Truth is in the Details ™

Case of the Wet Water Plant

Synopsis:
Sometimes the saying “They’re the same, only different” gets you in trouble when they really aren’t the same. In this case, Professional Engineers and contractors take a bath when PVC pipe is treated the same as steel.

Background:
TI’s client insured a new municipal water pumping station. The station flooded to a depth over 4 feet when a 6 inch PVC pipe assembly blew apart. Numerous pump motors and sophisticated electronic and electrical controls were submerged and destroyed.

Assignment:
TI was requested to determine the cause and extent of damage, and subsequently, to provide details of errors by design engineers and the mechanical contractor’s personnel.

The Case of the Wet Water PlantAnalysis:
The pumping station served two primary purposes: boosting pressure of the municipal water system to serve an elevated portion of the city, and providing high volume, high pressure water for fire-fighting operations when required. The previous pumping station had been plumbed with steel pipe but the new station was entirely in PVC pipe. TI expedited a site inspection within 24 hours of receiving the assignment, and only four days post loss.

 

 

 

The Case of the Wet Water PlantIt was immediately noted that even though the facility was very professional in outward appearance there were numerous, serious errors in the piping system. Thus, a copy of the design drawings was obtained and compared with the facility as built and this confirmed several major design errors by the Professional Engineers who designed the pumping station. As an example, the valve in the center of the photo weighs over 400 pounds and yet it is hanging unsupported other than by the ends of plastic pipe. Additionally, the few supports that were present provided no lateral support whatsoever.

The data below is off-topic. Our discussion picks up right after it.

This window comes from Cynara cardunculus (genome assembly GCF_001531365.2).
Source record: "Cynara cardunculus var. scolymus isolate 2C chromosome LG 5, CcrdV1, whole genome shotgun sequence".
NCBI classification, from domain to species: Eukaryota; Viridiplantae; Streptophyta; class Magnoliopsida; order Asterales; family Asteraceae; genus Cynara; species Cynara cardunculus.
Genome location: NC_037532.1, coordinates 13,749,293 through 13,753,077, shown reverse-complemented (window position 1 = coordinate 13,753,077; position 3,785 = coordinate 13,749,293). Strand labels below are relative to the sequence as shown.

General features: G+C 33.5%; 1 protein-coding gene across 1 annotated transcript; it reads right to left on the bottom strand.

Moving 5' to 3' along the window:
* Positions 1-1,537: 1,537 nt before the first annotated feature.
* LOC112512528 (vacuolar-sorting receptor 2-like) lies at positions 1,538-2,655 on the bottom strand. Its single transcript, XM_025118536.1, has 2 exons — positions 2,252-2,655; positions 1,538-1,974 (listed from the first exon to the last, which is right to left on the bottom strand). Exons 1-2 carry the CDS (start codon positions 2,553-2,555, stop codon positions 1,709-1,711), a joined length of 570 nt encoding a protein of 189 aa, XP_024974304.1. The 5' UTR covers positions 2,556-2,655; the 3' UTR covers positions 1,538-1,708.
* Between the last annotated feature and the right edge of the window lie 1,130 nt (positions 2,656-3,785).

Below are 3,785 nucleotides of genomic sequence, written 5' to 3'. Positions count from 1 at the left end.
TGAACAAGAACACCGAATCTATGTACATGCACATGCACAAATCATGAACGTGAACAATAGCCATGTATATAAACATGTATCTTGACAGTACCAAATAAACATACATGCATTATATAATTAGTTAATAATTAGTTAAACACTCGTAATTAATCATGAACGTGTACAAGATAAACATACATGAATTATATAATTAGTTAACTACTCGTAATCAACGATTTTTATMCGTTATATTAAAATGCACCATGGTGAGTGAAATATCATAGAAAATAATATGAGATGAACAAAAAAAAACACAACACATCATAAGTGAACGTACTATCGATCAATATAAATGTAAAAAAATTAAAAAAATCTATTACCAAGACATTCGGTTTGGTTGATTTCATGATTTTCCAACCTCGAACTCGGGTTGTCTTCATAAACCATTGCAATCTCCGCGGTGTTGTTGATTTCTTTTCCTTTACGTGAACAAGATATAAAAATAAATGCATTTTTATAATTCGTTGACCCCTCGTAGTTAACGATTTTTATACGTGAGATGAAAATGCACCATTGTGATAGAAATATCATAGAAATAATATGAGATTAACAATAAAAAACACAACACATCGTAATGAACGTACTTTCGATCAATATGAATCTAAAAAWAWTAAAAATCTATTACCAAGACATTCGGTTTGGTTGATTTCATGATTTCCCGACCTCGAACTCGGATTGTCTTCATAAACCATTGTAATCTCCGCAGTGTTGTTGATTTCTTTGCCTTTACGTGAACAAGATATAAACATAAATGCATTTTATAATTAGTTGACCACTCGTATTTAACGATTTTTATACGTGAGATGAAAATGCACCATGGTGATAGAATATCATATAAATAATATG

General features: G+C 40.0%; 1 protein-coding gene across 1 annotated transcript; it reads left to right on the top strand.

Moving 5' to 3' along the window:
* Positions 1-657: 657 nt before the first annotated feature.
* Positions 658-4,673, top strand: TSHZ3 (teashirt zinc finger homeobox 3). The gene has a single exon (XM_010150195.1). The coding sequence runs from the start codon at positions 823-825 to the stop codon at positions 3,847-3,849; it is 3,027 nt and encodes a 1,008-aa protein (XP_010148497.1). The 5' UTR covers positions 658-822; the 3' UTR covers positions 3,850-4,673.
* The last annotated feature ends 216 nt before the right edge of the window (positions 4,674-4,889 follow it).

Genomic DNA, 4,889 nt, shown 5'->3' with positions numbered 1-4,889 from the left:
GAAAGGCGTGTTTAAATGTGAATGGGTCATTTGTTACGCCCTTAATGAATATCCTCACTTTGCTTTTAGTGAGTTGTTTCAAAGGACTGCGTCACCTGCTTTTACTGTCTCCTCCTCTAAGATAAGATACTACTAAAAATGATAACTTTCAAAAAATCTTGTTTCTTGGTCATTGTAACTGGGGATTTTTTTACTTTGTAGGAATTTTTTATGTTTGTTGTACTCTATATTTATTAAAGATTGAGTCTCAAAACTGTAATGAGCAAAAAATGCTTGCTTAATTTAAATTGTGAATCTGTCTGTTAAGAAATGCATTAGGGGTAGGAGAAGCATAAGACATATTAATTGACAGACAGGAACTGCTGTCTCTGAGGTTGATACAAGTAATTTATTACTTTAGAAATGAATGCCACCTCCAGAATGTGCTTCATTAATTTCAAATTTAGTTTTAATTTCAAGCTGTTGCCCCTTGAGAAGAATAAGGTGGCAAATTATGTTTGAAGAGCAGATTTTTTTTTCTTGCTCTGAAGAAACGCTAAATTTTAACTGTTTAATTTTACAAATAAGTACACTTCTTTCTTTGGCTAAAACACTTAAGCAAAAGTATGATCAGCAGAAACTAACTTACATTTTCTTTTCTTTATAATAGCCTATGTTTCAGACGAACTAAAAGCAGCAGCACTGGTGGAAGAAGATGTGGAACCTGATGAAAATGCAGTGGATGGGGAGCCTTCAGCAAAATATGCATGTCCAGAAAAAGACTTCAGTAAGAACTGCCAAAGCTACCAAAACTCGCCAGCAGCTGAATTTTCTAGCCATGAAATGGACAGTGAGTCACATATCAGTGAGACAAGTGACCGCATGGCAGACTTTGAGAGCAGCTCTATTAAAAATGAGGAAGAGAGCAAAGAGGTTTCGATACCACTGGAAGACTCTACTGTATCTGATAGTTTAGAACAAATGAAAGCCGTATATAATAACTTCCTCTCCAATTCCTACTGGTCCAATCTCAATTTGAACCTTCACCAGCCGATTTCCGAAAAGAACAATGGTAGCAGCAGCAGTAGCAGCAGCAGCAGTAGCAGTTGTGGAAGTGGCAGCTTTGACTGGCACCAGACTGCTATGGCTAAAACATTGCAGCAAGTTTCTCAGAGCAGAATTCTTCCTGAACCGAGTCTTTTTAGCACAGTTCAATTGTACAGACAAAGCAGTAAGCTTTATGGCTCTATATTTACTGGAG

The Case of the Wet Water PlantThe piping system as built was also inspected and major construction errors by the mechanical contractor were also noted. In particular, flanged joints were not aligned prior to torqueing flange bolts, resulting in stress on the fittings and pipe. The assembly of pipes to flange adaptors also showed serious lack of bonding between the two. The failure was initiated at a poorly assembled 4 inch flange joint that had an unsupported 60-pound valve hanging on it, with the other end of the valve hanging on a rubber flexible adapter. Thrust from the broken 4 inch pipe broke the 6 inch pipe to which it was adapted. The broken 6-inch pipe had an unlimited supply of 80 PSI water from a water tower. When the water depth in the plant exceeded 4 feet the double door of the building blew open, releasing the flood.

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